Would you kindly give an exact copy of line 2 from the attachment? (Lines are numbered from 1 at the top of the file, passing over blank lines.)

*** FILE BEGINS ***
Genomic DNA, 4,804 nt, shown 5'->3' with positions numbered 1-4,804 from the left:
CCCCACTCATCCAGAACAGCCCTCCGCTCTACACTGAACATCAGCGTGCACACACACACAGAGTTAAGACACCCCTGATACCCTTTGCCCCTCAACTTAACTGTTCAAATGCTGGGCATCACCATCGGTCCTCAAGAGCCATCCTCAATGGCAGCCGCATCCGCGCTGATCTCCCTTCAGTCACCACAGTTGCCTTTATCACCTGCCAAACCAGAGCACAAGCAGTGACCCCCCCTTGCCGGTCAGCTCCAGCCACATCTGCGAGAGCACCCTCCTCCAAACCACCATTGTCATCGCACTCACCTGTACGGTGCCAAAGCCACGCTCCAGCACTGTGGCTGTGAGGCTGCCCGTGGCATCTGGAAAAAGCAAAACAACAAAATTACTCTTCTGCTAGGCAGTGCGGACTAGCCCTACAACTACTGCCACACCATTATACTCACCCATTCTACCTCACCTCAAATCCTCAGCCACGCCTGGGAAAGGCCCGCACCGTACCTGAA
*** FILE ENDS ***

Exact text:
CCCCACTCATCCAGAACAGCCCTCCGCTCTACACTGAACATCAGCGTGCACACACACACAGAGTTAAGACACCCCTGATACCCTTTGCCCCTCAACTTAACTGTTCAAATGCTGGGCATCACCATCGGTCCTCAAGAGCCATCCTCAATGGCAGCCGCATCCGCGCTGATCTCCCTTCAGTCACCACAGTTGCCTTTATCACCTGCCAAACCAGAGCACAAGCAGTGACCCCCCCTTGCCGGTCAGCTCCAGCCACATCTGCGAGAGCACCCTCCTCCAAACCACCATTGTCATCGCACTCACCTGTACGGTGCCAAAGCCACGCTCCAGCACTGTGGCTGTGAGGCTGCCCGTGGCATCTGGAAAAAGCAAAACAACAAAATTACTCTTCTGCTAGGCAGTGCGGACTAGCCCTACAACTACTGCCACACCATTATACTCACCCATTCTACCTCACCTCAAATCCTCAGCCACGCCTGGGAAAGGCCCGCACCGTACCTGAA